A Somewhat Dis-Connected Principal

"Dis-Connected Principal by David Truss ~ CC ~ BY::NC::SA"For about 2 months now I’ve been ‘out of the loop’. First I was on vacation, then I returned to a newly aggressive filtering of the internet in China. Unrest and uprisings in the Middle East have propagated fear of social networks and a People’s uprising here. I won’t go into detail about my connection woes beyond saying that it’s far easier to disconnect and disengage than it is to participate on any of the websites usually blocked here. Normally, I thoroughly enjoy my conversations on Twitter and seem to have countless browser tabs open at any given moment, as I click on links to explore later. However, recently I’ve had to curtail that. It’s not worth the time or the effort.

It has been hard. It has been frustrating. I hate being disconnected!

But I’ve noticed something that has made me realize the true value of being a connected principal and a connected learner. I’ve been very disconnected compared to what I would prefer, but I’m still connected. Influences trickle through and linger… in a good way.

For example: Chris Werj wrote a while back about creating FedEx Prep: Time for Innovation and then Lyn Hilt expanded on the idea with Inspiration Delivers. Just recently I provided coverage for the first FedEx Prep to happen at my school and our recent Professional Development day was completely teacher driven. I think the common goal they chose for the day was important to our school and the teachers did a great job with every one of them presenting/sharing resources and working together to help each other. I truly value shared leadership; I wrote my master’s thesis about empowering student leaders. But to be honest, this was the first Pro-D session in my year-and-a-half as a principal where I truly empowered my teachers to lead the way… and it was inspired by Connected Principals.

Another example of positive, connected influence happened when I reached out and asked for help. I had a sensitive issue to deal with and I emailed a few friends back ‘home’ in Canada and also a few Connected Principals I admire and feel ‘connected to’. The advice was nothing less than brilliant! It soothed my frustration and helped me handle the situation with wisdom I lack on my own. Hindsight being 20/20, I now fully realize how I exasperated the situation, and I was helped with guiding the issue into resolution and cooperation rather than conflict or frustration. Since then Cale Birk, another Connected Principal wrote ‘Dropping Swords‘ and I contributed this in the comments:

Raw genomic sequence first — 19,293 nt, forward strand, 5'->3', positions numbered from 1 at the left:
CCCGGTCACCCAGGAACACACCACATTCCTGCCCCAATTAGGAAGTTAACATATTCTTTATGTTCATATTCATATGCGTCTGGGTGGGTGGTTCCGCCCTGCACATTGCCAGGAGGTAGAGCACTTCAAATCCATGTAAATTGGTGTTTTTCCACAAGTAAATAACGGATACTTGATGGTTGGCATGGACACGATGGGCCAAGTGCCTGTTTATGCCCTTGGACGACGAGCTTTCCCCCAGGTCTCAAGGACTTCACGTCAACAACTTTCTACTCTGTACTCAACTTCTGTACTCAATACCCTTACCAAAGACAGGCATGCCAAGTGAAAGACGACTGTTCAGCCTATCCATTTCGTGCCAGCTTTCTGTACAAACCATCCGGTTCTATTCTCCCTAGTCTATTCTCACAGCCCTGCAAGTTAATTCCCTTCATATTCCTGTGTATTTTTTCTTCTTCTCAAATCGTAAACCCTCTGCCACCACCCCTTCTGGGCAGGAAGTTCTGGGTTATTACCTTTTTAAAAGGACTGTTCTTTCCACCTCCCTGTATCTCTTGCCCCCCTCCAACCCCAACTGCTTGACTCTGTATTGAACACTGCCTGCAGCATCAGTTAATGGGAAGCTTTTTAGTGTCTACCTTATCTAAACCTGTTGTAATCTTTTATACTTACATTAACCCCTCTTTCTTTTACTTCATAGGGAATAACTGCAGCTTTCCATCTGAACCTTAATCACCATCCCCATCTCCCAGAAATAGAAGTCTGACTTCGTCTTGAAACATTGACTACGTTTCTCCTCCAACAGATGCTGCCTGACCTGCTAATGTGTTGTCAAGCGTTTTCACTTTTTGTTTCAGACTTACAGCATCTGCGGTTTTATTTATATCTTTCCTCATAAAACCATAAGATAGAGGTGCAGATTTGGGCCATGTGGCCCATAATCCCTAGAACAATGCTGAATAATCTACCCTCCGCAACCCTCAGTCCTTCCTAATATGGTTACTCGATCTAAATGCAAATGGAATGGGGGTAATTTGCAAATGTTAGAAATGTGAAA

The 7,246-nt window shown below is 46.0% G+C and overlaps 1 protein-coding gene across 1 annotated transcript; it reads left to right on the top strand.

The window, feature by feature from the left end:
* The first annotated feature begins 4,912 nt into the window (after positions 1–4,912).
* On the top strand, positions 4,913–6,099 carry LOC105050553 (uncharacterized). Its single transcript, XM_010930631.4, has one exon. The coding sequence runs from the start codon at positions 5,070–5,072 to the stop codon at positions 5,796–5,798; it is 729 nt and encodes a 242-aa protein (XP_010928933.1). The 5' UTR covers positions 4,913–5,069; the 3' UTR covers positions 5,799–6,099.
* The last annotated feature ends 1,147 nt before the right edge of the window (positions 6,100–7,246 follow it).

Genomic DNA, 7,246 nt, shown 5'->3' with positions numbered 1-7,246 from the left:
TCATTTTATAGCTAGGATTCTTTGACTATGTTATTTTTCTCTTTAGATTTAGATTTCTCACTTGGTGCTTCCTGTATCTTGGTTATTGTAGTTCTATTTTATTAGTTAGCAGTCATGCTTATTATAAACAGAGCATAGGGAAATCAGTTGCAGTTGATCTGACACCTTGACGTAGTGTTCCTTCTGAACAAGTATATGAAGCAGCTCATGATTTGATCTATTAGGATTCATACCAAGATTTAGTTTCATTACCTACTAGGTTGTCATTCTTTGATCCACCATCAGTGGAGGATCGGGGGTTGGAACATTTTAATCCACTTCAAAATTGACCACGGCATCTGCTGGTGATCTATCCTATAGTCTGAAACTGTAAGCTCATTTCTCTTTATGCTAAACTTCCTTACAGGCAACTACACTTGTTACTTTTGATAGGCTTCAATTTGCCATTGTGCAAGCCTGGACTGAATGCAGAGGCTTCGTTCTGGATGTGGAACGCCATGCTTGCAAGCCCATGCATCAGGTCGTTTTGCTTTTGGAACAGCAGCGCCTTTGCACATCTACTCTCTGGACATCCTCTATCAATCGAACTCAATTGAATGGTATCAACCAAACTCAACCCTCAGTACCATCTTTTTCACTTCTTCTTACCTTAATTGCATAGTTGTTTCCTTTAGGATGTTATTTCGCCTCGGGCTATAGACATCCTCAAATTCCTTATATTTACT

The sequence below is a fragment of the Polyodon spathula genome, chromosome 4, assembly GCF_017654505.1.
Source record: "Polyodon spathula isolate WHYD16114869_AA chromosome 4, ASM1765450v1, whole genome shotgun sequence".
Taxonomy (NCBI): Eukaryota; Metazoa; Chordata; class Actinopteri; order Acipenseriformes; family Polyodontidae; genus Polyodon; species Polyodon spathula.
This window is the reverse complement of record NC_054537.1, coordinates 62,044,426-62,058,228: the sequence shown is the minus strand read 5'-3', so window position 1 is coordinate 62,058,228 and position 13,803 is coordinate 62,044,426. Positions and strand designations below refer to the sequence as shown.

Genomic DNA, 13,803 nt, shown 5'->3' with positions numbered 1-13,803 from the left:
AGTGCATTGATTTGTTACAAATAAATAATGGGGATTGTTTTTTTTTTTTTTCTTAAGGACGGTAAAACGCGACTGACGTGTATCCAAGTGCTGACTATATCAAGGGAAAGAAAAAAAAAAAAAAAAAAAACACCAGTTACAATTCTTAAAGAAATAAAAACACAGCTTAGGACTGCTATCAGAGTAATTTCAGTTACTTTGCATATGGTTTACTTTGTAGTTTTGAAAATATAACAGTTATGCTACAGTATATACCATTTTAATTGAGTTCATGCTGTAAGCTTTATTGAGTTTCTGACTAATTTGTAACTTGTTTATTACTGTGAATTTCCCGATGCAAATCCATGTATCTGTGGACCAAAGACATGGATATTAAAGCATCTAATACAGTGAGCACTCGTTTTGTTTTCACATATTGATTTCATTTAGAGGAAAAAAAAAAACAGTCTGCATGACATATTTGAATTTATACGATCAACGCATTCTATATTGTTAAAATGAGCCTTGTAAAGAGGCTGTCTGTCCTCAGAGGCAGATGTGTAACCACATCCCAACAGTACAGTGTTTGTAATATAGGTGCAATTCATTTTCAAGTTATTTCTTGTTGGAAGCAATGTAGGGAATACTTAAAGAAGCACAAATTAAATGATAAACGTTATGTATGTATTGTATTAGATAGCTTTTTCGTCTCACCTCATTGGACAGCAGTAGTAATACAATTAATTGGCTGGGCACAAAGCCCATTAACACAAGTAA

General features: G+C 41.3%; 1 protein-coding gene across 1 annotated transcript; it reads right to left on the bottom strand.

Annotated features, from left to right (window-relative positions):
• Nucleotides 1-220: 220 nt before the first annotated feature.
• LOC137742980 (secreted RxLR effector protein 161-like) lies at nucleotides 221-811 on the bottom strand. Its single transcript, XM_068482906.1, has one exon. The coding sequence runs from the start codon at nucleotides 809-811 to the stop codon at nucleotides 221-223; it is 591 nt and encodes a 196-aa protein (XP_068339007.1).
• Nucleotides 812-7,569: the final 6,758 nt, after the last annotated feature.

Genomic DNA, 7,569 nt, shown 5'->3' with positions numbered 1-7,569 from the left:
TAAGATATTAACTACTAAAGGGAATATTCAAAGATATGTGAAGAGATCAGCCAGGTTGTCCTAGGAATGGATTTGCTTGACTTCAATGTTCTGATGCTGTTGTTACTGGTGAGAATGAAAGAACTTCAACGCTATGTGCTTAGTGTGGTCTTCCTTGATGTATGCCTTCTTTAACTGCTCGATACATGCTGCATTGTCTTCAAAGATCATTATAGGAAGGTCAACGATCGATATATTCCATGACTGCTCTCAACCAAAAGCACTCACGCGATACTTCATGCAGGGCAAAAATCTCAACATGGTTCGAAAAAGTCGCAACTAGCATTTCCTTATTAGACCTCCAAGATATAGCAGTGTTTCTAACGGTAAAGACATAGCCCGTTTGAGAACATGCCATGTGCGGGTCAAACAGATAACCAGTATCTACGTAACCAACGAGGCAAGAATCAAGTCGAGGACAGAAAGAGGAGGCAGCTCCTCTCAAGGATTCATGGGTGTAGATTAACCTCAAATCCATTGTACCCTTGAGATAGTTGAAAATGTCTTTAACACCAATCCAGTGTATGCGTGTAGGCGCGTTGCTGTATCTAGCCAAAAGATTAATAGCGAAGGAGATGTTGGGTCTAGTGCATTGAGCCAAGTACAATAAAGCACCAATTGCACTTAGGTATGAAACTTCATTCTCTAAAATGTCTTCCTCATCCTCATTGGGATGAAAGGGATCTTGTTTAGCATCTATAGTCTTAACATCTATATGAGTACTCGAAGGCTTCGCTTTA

I recently dealt with an issue that hit my ego more than I’d like to admit, and after consulting with some very wise people, I ‘dropped my sword’ and remembered that we really were on the same side… (Another reason the sword is the wrong approach, you wound not your enemies but your future allies.)

Those words may have come from me but the wisdom came from my peers, back home and here on Connected Principals.

On the other side of the spectrum, I’ve shared a few things, and one has even caught ona little. It’s neat to be able to contribute as well as take advantage of being connected!

Tonight I got to listen to George Couros and Patrick Larkin talk about Connected Principals in a Classroom 2.0 Elluminate Session. Despite 10 minutes of trying to get the session loaded, I experienced a rare online experience with minimal delays and almost seamless audio. It was great to be connected! George was humble about getting this group going, giving credit to the contributors for making this blog what it is. What he doesn’t realize is that it is because he created this space that so many of us have benefited. This Connected Principals blog is a great learning space that has provided me with insights and lessons from people I admire and respect. I have found colleagues, mentors, and friends here. Thank you to all of the Connected Principals.

To any administrators that are just starting to get connected online, you have a network of future friends here to help you out. Subscribe to this blog via email. Comment and ask questions. Read some interesting blog posts. Follow some interesting bloggers. Start learning and sharing on twitter. Ask for help. I may be somewhat dis-connected for a while yet, but I’ll extend a helping hand, and I’m sure many of the other Connected Principals will too!